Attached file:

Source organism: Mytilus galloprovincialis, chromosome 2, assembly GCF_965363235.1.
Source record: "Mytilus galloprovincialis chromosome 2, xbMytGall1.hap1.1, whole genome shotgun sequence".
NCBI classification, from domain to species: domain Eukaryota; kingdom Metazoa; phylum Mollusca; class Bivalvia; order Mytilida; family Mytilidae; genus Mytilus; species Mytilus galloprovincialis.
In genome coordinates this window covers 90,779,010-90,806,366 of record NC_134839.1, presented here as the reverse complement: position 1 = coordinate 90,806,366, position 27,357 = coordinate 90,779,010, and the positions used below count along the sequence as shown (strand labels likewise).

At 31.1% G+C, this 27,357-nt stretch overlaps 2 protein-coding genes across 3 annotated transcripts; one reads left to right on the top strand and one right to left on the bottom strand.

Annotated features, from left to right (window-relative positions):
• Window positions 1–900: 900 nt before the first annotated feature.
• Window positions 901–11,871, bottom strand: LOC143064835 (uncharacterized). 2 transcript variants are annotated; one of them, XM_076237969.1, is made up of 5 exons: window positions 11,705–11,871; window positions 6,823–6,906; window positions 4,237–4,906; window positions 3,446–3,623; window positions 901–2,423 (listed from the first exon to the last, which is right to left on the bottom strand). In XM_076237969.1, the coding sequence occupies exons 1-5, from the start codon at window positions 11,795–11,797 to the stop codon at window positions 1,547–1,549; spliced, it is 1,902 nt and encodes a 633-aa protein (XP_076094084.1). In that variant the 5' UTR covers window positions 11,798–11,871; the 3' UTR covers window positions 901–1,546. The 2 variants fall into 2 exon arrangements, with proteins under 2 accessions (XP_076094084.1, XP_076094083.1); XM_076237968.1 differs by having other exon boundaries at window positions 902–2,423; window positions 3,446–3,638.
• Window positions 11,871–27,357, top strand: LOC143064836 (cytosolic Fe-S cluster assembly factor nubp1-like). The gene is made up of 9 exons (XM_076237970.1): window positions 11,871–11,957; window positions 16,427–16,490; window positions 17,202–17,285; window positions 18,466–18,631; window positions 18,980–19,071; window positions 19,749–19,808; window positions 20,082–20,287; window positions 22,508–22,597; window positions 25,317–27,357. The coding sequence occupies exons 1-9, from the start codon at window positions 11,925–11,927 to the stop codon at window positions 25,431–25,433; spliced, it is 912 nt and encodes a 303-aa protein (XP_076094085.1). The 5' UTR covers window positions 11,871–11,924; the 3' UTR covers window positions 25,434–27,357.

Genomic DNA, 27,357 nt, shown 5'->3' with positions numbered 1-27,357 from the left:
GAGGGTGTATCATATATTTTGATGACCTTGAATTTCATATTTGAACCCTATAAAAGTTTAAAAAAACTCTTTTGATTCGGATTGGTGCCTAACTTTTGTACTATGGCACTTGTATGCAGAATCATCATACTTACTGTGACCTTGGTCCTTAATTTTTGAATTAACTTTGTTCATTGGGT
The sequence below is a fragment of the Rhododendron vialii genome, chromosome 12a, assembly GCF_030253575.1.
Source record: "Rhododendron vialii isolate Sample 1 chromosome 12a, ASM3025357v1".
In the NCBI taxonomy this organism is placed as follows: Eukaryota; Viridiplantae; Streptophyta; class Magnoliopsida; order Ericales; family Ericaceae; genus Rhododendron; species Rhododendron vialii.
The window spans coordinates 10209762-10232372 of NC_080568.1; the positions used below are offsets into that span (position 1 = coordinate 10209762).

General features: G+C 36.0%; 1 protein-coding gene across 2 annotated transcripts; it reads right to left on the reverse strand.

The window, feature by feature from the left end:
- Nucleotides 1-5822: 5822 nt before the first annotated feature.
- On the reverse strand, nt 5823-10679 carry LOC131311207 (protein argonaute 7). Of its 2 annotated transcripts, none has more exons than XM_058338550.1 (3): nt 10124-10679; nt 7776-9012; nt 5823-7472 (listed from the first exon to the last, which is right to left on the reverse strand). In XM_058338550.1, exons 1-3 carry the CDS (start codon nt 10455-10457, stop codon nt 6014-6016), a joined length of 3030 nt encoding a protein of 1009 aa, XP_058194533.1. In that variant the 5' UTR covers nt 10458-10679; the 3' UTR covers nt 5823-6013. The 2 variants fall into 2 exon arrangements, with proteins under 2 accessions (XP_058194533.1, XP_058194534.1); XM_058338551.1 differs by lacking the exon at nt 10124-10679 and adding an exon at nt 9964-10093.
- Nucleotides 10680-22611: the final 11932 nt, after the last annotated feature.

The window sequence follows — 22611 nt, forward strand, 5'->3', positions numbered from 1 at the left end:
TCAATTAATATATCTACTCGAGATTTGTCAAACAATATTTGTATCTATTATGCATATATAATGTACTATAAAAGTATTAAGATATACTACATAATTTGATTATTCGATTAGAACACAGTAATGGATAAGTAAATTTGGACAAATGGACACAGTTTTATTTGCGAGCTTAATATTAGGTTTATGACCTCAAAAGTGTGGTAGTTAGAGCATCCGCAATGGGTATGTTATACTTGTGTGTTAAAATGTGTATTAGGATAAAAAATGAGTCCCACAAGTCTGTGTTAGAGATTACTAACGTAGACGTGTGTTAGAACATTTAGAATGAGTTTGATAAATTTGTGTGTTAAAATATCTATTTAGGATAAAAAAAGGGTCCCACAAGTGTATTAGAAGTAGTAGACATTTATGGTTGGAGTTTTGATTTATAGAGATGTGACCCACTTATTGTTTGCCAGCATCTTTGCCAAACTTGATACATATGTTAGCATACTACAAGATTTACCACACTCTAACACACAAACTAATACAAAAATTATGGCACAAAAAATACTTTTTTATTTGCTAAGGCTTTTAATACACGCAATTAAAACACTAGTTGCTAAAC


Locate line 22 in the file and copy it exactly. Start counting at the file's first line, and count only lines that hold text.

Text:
TCAATTAATATATCTACTCGAGATTTGTCAAACAATATTTGTATCTATTATGCATATATAATGTACTATAAAAGTATTAAGATATACTACATAATTTGATTATTCGATTAGAACACAGTAATGGATAAGTAAATTTGGACAAATGGACACAGTTTTATTTGCGAGCTTAATATTAGGTTTATGACCTCAAAAGTGTGGTAGTTAGAGCATCCGCAATGGGTATGTTATACTTGTGTGTTAAAATGTGTATTAGGATAAAAAATGAGTCCCACAAGTCTGTGTTAGAGATTACTAACGTAGACGTGTGTTAGAACATTTAGAATGAGTTTGATAAATTTGTGTGTTAAAATATCTATTTAGGATAAAAAAAGGGTCCCACAAGTGTATTAGAAGTAGTAGACATTTATGGTTGGAGTTTTGATTTATAGAGATGTGACCCACTTATTGTTTGCCAGCATCTTTGCCAAACTTGATACATATGTTAGCATACTACAAGATTTACCACACTCTAACACACAAACTAATACAAAAATTATGGCACAAAAAATACTTTTTTATTTGCTAAGGCTTTTAATACACGCAATTAAAACACTAGTTGCTAAAC